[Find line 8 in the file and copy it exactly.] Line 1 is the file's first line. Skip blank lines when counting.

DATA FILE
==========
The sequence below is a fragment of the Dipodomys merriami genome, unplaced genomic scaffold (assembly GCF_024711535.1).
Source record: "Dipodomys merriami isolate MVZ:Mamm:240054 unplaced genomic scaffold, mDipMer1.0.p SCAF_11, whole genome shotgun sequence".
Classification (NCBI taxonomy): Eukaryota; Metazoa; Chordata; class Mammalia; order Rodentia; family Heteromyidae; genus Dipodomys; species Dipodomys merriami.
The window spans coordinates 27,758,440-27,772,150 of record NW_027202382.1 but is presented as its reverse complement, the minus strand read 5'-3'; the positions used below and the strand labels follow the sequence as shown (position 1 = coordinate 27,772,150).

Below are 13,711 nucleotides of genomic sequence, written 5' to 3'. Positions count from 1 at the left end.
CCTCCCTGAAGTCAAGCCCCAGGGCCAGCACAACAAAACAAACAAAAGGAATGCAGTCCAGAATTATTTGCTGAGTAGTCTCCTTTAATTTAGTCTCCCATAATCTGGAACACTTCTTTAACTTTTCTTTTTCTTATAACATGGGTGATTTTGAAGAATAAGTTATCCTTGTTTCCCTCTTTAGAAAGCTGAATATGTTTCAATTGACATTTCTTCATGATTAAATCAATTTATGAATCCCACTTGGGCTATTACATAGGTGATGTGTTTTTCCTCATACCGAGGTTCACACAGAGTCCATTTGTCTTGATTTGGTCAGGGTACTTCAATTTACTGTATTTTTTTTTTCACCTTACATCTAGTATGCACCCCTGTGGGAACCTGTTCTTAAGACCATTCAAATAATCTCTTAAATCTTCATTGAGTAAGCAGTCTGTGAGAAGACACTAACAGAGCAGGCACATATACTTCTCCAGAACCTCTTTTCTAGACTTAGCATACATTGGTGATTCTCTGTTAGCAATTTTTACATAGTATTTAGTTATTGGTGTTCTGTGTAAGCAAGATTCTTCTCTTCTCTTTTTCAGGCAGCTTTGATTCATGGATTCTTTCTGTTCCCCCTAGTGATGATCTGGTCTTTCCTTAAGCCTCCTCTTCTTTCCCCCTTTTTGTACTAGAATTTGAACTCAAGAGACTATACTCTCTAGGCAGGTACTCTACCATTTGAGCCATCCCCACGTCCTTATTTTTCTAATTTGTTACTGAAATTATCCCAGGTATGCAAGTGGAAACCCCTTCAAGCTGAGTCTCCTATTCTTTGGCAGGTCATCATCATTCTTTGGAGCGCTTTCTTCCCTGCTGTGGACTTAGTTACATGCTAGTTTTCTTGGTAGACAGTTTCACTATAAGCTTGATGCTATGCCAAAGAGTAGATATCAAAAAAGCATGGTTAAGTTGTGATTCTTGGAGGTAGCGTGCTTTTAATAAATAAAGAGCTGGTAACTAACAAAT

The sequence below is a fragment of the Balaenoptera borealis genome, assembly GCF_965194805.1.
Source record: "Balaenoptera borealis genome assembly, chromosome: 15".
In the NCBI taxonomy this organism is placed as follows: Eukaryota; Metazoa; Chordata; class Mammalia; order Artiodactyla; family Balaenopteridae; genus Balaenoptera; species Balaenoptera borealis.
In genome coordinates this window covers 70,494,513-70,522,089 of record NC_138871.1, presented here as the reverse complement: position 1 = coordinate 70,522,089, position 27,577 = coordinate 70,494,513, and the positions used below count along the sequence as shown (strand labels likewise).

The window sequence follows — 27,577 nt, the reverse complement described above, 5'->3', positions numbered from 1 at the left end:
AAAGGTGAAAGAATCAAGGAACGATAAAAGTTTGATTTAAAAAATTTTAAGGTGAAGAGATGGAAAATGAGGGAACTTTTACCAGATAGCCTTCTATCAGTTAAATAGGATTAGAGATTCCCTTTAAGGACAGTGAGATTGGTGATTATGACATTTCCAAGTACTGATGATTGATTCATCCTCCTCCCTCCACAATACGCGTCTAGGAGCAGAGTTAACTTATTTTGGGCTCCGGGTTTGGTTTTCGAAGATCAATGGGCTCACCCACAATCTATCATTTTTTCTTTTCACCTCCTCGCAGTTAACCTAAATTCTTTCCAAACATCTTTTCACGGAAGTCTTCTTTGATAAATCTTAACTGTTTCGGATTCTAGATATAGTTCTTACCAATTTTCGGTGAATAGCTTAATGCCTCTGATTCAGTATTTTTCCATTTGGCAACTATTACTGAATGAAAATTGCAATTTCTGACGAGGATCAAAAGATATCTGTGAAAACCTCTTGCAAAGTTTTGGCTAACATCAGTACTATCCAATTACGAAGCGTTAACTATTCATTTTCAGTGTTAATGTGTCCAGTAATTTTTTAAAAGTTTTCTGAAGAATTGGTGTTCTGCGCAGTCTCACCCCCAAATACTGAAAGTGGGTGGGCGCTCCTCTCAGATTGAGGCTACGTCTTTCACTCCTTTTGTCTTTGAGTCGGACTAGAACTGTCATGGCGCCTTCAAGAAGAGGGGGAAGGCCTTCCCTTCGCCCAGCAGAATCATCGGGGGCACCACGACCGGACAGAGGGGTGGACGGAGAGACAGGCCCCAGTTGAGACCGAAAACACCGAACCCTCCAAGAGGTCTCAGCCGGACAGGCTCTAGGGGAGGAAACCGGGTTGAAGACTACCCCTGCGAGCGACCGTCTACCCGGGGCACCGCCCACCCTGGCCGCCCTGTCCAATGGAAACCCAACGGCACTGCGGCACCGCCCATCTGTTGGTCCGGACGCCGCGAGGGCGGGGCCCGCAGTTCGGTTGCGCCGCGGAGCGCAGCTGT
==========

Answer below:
Source record: "Balaenoptera borealis genome assembly, chromosome: 15".